Polish architect Oskar Hansen, a key member of Team 10, one of the first groups critical of modernism’s strict orthodoxy, was the definition of a maverick. He espoused engaging and enabling building users, rather than preaching to and dictating their behaviour, and he praised openness and radical flexibility instead of dogma and strict systems. He paid for it in many ways, subjecting himself to ridicule and severely limiting his commissions, but in the process he laid the foundations for a new way of thinking about the built world. 'Open Form', at the Yale School of Architecture’s Paul Rudolph Hall, charts much of his work and career, and lays out the case for thinking (very) differently.
In an homage to Hansen’s Open Form theory, which, among other things, flipped the established hierarchy between artist and viewer, the show (which has also shown in Barcelona and Porto) is loosely organised, and can be approached in a variety of ways, both physically and intellectually. Inspired by Hansen’s 1957 solo show in the salon of the Warsaw newspaper Po Prostu, the Yale exhibition employs horizontal and vertical platforms as well as a scaffold-like steel and wood 'choke chain' structure hovering above to loosely group the content into the varied phases of Hansen’s career. Theme-based sections, filled with models, drawings, installations and ephemera, range from 'Architect as a Curator', about Hansen’s malleable exhibition and installation work, to 'Art and Didactics', about his efforts to rethink teaching, learning, and even school bureaucracy as a professor at the Warsaw Academy of Fine Arts.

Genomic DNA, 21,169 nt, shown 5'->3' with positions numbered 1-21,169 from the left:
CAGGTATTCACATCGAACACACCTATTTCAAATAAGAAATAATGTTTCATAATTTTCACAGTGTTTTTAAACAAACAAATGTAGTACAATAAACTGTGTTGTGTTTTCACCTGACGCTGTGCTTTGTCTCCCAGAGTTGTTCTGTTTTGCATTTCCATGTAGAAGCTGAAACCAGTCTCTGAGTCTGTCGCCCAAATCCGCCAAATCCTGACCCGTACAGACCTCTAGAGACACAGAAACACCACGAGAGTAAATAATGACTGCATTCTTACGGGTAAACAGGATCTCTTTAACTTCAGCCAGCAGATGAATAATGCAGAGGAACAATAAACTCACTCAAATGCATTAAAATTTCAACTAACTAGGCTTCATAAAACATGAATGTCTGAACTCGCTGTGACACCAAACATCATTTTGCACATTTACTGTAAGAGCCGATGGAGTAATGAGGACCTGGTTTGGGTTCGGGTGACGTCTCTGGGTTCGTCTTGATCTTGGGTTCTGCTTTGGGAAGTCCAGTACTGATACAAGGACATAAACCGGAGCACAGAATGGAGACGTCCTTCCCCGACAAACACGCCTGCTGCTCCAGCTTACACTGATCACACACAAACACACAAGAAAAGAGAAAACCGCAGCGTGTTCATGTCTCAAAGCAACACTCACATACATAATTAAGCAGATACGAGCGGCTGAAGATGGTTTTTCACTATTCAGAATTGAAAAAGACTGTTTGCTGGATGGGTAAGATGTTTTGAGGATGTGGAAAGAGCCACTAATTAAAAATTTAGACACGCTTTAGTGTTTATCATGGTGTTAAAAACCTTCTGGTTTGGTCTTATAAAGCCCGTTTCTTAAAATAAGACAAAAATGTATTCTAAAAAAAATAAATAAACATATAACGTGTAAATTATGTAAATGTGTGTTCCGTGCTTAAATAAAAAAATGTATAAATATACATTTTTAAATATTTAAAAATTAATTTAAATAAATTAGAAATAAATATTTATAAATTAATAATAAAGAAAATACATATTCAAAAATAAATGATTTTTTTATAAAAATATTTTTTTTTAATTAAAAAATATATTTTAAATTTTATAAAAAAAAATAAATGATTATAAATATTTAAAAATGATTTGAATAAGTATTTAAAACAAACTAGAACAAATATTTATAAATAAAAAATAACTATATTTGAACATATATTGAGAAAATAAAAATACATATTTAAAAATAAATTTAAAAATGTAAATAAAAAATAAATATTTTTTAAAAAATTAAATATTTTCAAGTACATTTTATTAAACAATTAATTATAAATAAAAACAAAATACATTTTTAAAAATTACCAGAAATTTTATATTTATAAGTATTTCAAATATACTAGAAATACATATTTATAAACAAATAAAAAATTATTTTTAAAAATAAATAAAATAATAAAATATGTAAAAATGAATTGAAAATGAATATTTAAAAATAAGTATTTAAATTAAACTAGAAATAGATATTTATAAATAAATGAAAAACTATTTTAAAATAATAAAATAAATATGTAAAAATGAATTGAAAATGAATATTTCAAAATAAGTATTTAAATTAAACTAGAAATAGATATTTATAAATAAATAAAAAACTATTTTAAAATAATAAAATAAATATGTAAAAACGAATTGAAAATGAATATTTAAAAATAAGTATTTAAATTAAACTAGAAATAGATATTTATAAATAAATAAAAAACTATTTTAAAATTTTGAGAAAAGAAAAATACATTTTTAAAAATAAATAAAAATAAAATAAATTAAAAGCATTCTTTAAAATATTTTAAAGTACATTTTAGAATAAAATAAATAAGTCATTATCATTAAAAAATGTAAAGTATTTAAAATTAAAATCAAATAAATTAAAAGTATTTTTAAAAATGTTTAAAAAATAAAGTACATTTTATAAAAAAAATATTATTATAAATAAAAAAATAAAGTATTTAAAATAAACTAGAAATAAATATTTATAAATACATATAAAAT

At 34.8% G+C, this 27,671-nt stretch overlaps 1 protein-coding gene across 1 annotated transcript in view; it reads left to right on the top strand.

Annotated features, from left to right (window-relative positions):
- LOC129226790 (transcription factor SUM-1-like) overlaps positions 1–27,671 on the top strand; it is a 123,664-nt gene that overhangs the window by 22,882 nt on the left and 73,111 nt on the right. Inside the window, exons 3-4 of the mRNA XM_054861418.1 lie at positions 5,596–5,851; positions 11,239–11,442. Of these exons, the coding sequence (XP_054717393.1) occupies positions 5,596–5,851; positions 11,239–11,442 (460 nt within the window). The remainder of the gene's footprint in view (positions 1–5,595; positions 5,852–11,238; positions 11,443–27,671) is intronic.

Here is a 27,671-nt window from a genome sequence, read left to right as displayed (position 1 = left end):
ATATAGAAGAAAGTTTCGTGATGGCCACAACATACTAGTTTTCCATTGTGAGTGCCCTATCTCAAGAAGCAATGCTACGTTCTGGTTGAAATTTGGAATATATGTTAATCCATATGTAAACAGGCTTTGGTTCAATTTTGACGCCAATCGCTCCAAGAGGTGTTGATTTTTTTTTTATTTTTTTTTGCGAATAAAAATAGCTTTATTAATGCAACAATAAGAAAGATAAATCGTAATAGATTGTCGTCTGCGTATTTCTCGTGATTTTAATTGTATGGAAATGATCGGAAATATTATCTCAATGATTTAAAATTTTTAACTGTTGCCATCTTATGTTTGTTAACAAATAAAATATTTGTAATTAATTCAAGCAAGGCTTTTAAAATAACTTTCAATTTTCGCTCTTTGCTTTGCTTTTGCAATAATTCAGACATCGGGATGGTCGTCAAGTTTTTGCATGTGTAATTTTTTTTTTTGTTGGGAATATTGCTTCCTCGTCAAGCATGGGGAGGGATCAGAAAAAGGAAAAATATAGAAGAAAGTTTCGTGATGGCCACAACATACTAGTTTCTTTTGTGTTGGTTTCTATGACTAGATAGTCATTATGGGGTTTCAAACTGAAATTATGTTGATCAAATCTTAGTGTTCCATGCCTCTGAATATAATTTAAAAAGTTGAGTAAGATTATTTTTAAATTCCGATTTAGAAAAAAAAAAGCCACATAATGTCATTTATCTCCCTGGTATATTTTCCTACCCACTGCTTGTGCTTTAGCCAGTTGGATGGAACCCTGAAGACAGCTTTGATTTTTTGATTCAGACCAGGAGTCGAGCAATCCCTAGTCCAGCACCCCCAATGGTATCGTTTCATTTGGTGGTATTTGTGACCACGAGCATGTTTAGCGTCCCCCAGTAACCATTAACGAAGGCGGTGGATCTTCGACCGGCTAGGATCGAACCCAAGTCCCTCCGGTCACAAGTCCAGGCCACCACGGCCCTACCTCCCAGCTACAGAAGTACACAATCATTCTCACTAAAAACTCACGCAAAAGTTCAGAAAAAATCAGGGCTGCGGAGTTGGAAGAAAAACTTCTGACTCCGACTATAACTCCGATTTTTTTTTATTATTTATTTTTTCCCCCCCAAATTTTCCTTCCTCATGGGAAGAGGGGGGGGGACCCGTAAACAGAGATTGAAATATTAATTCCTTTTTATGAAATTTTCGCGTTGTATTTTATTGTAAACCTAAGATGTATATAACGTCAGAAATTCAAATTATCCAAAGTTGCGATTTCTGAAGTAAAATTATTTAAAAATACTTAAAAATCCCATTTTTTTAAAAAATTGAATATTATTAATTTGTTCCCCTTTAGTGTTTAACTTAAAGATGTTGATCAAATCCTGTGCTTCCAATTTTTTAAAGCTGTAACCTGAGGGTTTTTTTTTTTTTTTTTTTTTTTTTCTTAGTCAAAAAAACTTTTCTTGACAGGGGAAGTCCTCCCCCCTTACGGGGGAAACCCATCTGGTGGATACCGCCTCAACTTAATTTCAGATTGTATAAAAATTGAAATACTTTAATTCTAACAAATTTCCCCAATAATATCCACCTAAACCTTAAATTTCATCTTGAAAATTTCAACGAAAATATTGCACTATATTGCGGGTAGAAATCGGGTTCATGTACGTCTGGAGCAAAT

Highlights of the show (and there are many), include the drawings, sketches, and maps for Hansen’s unrealised 'Linear Continuous System', a proposal to establish linear, decentralised cities running throughout Poland and the rest of Europe. Their outlines would trace rivers and other geological boundaries, and their forms would allow all residents to have equal access to sunlight and green space. On a far smaller scale are Hansen’s many temporary pavilions, such as 'My Place My Music' (designed with his wife Zofia) for the Warsaw Contemporary Music Festival, a tensile steel structure embedded with speakers that would allow users to compose their own works (and break the rigid divisions between orchestra and audience) by walking from one musical piece to another. Many other works similarly removed long-established norms, from where people should sit at a play to whether walls could be removed from a house to accommodate changes.
For Hansen, points out show curator Aleksandra Kedziorek, the architect’s role was to create a 'perceptive background', or a frame to expose what users are capable of. It’s an ego-less approach that remains as refreshing and useful today as it did when Hansen was upending norms of teaching, building and living. 'It’s the idea that the creative process can be an ongoing communication, not a lecture,' sums up Kedziorek. This could sometimes lead to chaos, but it also opened up untold creativity and a much-needed sense of collectivity that, ironically, could be argued to be as lacking in Communist Poland as it is in our world.